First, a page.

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Bread for the World denounces the recent killings of George Floyd and generations of Africans and their descendants in the U.S. and around the globe who have been devastated by structural racism and inequity.Read Statement
Washington, D.C. – Today Congress honors Dr. Norman Borlaug’s 100th birthday and lifetime of agriculture and humanitarian achievements with the installation of a statue in his likeness in the U.S. Capitol coinciding with National Agriculture Day.
“It brings me great joy to see Congress honoring a man like Dr. Norman Borlaug,” said Rev. David Beckmann, president of Bread for the World. “Norman’s scientific ingenuity and compassion for his fellow human beings has saved more lives than any other person, truly making him the man who fed the world.”
Borlaug is considered the “Father of the Green Revolution” due to his extensive work with wheat, breading heartier varieties that can be grown in inhospitable climates. He used plant breeding methods that improved wheat’s resistance to detrimental diseases, which has allowed farmers around the world to increase their yields and feed hungry people.
Along with his scientific research, Borlaug also worked closely with farmers and lawmakers on effective, lasting solutions to global hunger and malnutrition, changing the course of global food production. His efforts earned him the Nobel Peace Prize, the Presidential Medal of Freedom, the National Medal of Science and the Congressional Gold Medal. It is estimated that his work has helped save 1 billion people worldwide.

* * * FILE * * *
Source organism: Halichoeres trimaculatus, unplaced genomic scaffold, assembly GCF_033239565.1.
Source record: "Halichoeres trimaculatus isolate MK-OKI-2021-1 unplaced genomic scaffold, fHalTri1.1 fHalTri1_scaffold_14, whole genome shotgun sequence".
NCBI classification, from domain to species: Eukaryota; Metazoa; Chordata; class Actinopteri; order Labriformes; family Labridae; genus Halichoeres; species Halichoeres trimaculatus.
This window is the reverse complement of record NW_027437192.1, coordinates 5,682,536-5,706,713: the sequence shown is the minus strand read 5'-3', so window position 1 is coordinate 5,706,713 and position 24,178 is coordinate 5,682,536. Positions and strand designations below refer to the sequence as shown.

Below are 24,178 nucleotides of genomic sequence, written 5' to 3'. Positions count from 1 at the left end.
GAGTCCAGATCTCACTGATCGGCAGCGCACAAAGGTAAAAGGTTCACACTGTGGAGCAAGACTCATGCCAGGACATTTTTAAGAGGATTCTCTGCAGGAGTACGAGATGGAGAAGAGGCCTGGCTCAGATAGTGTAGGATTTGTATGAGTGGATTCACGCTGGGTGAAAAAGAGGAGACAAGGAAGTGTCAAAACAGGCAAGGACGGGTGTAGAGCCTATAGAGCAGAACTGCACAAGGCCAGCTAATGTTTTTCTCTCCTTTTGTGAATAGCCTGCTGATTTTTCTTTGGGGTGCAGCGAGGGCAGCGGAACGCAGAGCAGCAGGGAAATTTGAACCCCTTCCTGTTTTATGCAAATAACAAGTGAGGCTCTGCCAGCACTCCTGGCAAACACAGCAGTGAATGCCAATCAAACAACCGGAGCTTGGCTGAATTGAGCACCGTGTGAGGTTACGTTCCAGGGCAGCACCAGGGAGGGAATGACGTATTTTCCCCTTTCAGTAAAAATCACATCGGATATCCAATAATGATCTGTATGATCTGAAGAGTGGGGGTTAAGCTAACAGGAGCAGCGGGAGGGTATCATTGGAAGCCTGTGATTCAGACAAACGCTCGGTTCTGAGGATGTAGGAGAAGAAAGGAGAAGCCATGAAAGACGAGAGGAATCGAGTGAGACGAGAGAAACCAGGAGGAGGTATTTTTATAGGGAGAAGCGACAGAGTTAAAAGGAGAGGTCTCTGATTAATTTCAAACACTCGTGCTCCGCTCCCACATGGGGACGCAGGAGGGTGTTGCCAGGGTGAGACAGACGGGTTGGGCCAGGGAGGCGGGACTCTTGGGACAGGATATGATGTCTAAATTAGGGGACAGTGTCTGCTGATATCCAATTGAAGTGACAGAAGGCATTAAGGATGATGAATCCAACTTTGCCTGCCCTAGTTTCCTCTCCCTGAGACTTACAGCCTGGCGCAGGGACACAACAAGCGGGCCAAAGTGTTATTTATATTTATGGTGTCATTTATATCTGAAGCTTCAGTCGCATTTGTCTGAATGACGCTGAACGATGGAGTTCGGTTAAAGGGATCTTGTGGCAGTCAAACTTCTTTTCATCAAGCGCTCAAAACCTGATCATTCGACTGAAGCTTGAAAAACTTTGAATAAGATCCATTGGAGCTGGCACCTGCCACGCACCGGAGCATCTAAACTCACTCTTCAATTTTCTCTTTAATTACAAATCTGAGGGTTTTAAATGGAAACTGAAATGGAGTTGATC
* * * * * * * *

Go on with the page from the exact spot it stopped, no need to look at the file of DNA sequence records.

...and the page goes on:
“Norman said, ‘If you desire peace, cultivate justice, but at the same time, cultivate the fields to produce more bread; otherwise there will be no peace,’” Beckmann added. “Nothing could pay greater homage to the life’s work of Norman Borlaug and his Green Revolution than to eradicate hunger around the world.”
Borlaug, a native Iowan, served as an early board member for Bread for the World, helping to shape the way advocacy could be used in eradicating hunger. He also founded the World Food Prize to recognize the breakthrough achievements needed to ensure adequate food for the world. In another Borlaug connection to Bread for the World, Beckmann was a World Food Prize recipient in 2010.
“We now have the ability to end hunger in our time thanks to the hard work of people like Norman,” Beckmann said. “I hope that his statue in the U.S. Capitol will encourage lawmakers to continue enacting effective agricultural solutions to global development and nutrition challenges.”
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